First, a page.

Top 10 Father's Days

I was hoping to have a couple more Top 10 lists posted by the middle of 2020, but COVID-19 had others plans. As Father’s Day rolled around and I realized we’d be spending yet another holiday in quarantine. So I got nostalgic and started rummaging through photos of Dad’s Days past. I got excited about documenting our first ten years of Father’s Days — until I did the math and realized that while our son was 10 years old, we were celebrating our 11th Father’s Day. New math is hard.

As I’ve written many times on this blog, Father’s Day is not a day of rest and relaxation for two-dad families. Yet we’ve somehow managed to always be together, and get some manner of family photo. While they haven’t always been exciting Father’s Days — or even all that happy — it’s nice to look back and see what ten (eleven?!?) years of celebrating family looks like.

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A Totally Awesome Birthday Party 50 Years in the Making

July 30, 2019 | By Brent Almond | DESIGN STUFF, MAKING MEMORIES, POP CULTURE

Around this time last year, I was feeling weighed down by both my age and my weight. The strain of my mental and physical health was taking a toll, and I was becoming increasingly less social. So when my husband asked what I wanted to do for my 50th birthday, I half-heartedly suggested a trip. I was in no mood for a big party, to be the center of attention, to spend hours around other people pretending to be upbeat and happy.

Then somewhere along the way, I took some much-needed steps to resetting my life. As these steps grew into leaps and bounds, I gained confidence, got excited about life again, and determined that I did, in fact, want a party. Inspired by a friend’s 90s-themed birthday, I decided to show these Millennials how it’s done and throw the most bodacious 80s-themed party ever!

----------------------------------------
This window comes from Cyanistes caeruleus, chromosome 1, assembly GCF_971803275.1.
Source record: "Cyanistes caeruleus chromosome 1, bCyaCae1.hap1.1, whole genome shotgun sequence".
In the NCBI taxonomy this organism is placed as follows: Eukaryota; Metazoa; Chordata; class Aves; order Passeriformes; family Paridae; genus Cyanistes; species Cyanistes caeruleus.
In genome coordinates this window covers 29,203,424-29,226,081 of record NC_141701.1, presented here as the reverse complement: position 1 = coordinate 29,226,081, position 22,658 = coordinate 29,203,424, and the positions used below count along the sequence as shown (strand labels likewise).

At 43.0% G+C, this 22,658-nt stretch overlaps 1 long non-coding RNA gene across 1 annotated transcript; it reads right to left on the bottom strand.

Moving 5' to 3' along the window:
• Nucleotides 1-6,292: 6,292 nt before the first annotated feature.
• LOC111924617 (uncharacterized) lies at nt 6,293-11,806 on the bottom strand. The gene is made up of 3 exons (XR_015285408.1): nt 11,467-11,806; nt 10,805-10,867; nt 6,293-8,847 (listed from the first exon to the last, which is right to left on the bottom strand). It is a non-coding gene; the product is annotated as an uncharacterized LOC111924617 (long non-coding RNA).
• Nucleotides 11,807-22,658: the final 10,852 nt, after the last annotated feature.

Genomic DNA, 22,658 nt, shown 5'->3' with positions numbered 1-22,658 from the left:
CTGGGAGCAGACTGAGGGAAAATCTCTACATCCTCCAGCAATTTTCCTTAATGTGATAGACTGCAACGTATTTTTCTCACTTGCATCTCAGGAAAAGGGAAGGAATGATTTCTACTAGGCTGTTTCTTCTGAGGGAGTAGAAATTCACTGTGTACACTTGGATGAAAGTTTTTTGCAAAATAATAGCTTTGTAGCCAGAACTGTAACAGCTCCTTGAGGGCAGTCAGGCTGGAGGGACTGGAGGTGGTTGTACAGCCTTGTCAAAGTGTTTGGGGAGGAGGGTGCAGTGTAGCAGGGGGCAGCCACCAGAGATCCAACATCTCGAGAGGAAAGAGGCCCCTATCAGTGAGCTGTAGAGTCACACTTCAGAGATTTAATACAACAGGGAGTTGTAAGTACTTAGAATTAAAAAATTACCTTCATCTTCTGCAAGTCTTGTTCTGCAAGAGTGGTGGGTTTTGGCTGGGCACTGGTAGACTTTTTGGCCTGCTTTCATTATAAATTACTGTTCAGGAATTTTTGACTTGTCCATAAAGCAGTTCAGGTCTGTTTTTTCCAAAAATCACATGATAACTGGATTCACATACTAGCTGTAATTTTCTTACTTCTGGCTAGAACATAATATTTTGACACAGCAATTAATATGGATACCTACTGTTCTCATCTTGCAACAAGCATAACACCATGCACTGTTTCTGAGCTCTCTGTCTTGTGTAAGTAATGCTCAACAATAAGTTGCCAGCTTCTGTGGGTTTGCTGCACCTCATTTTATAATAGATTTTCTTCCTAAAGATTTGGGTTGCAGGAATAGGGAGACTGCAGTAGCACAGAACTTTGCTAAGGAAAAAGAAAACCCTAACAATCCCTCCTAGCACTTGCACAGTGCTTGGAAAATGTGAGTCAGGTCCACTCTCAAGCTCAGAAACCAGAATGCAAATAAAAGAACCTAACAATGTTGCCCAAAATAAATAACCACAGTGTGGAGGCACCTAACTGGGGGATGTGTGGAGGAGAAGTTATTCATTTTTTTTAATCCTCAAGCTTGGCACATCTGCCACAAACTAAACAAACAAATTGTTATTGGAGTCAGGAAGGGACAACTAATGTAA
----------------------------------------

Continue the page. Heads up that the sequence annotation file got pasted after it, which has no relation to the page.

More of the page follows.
Birthday Party

If I’ve learned anything these past nine years of fatherhood, it’s that pampering yourself, partying with friends and blowing off steam are VITAL to being an effective, happy and sane parent. Having also been in a creative slump, this birthday party became a great outlet for me to flex my design muscles in fab, fun ways.

If you were there, thanks for celebrating with me! If not, here’s a taste of how much fun I had turning 50… and here’s to 50 more!

[click all pics to enlarge]

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WANNA’ BE STARTIN’ SOMETHIN’

The invitation was going to se the tone — and hopefully get folks excited to come — so the pressure was on for it to be beyond tubular. A few selfies, a little retro font hunting and a bit of Photoshop later, and voilà!

50th Birthday Party Invitation

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Pride 2019: All Dressed Up and No Place To Go

June 11, 2019 | By Brent Almond | DAD STUFF, LGBT STUFF, MAKING MEMORIES

Pride 2019

Pride this year didn’t go quite like I’d hoped.

When you’re a parent, things don’t always hardly ever work out as planned. You’d think after almost 10 years I would have figured that out, but I guess hope springs eternal. Especially when it comes to parades full of rainbows and glitter.

2019 marks the 50th anniversary of the Stonewall Riots — the event widely regarded as the start of the modern LGBTQ rights movement. So Pride is a big deal this year. And as always, DC’s pride celebration fell on the weekend closest to my birthday… which this year also marked the 50th anniversary of ME!

But alas the universe had other ideas.

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Stan Lee Made a True Believer of Me

November 15, 2018 | By Brent Almond | DAD STUFF, POP CULTURE

To say that Stan Lee and Marvel have had an impact on my life as a parent and my relationship with my son would be a galactic understatement. And while most may know me as a big comic book nerd enthusiast, I didn’t grow up a Marvel fan.

R.I.P. Stan Lee

“WERE YOU A DC KID OR A MARVEL KID?”

That’s the ultimate question when it comes to classifying comic book fans. You have two choices and you can’t be both, lest it throw the multiverse out of balance or something. This battle between the superhero companies has raged on for decades, though it’s now spilled into the mainstream and involves multi-billion dollar movie and TV franchises.